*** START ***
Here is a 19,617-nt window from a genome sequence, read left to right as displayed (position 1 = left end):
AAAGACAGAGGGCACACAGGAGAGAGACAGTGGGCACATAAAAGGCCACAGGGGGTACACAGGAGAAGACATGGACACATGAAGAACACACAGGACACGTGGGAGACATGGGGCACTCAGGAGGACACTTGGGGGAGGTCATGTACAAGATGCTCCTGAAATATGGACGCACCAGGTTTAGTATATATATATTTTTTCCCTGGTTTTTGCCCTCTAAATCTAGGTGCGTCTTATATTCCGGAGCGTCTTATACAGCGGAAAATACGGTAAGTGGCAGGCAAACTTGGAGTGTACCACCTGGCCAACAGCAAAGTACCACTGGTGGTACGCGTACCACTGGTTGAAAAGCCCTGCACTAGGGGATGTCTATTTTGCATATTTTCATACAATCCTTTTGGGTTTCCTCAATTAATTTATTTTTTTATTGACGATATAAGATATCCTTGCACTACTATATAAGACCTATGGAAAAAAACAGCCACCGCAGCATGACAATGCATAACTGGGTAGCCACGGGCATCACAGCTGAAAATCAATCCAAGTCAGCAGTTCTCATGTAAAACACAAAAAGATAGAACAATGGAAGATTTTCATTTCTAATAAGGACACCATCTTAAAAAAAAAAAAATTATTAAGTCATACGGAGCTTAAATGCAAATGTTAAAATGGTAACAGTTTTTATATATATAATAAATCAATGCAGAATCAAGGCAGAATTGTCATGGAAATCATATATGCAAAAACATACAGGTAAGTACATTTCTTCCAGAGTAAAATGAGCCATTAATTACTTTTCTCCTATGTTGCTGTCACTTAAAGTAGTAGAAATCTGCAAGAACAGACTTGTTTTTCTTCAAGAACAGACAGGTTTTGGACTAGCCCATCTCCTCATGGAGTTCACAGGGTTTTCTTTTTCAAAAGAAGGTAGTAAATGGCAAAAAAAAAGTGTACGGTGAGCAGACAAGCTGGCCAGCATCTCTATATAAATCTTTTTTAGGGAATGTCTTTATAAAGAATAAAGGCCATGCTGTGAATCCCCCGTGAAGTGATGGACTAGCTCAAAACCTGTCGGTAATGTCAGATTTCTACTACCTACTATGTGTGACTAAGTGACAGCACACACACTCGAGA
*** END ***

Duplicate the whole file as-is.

Here is a 19,617-nt window from a genome sequence, read left to right as displayed (position 1 = left end):
AAAGACAGAGGGCACACAGGAGAGAGACAGTGGGCACATAAAAGGCCACAGGGGGTACACAGGAGAAGACATGGACACATGAAGAACACACAGGACACGTGGGAGACATGGGGCACTCAGGAGGACACTTGGGGGAGGTCATGTACAAGATGCTCCTGAAATATGGACGCACCAGGTTTAGTATATATATATTTTTTCCCTGGTTTTTGCCCTCTAAATCTAGGTGCGTCTTATATTCCGGAGCGTCTTATACAGCGGAAAATACGGTAAGTGGCAGGCAAACTTGGAGTGTACCACCTGGCCAACAGCAAAGTACCACTGGTGGTACGCGTACCACTGGTTGAAAAGCCCTGCACTAGGGGATGTCTATTTTGCATATTTTCATACAATCCTTTTGGGTTTCCTCAATTAATTTATTTTTTTATTGACGATATAAGATATCCTTGCACTACTATATAAGACCTATGGAAAAAAACAGCCACCGCAGCATGACAATGCATAACTGGGTAGCCACGGGCATCACAGCTGAAAATCAATCCAAGTCAGCAGTTCTCATGTAAAACACAAAAAGATAGAACAATGGAAGATTTTCATTTCTAATAAGGACACCATCTTAAAAAAAAAAAAATTATTAAGTCATACGGAGCTTAAATGCAAATGTTAAAATGGTAACAGTTTTTATATATATAATAAATCAATGCAGAATCAAGGCAGAATTGTCATGGAAATCATATATGCAAAAACATACAGGTAAGTACATTTCTTCCAGAGTAAAATGAGCCATTAATTACTTTTCTCCTATGTTGCTGTCACTTAAAGTAGTAGAAATCTGCAAGAACAGACTTGTTTTTCTTCAAGAACAGACAGGTTTTGGACTAGCCCATCTCCTCATGGAGTTCACAGGGTTTTCTTTTTCAAAAGAAGGTAGTAAATGGCAAAAAAAAAGTGTACGGTGAGCAGACAAGCTGGCCAGCATCTCTATATAAATCTTTTTTAGGGAATGTCTTTATAAAGAATAAAGGCCATGCTGTGAATCCCCCGTGAAGTGATGGACTAGCTCAAAACCTGTCGGTAATGTCAGATTTCTACTACCTACTATGTGTGACTAAGTGACAGCACACACACTCGAGA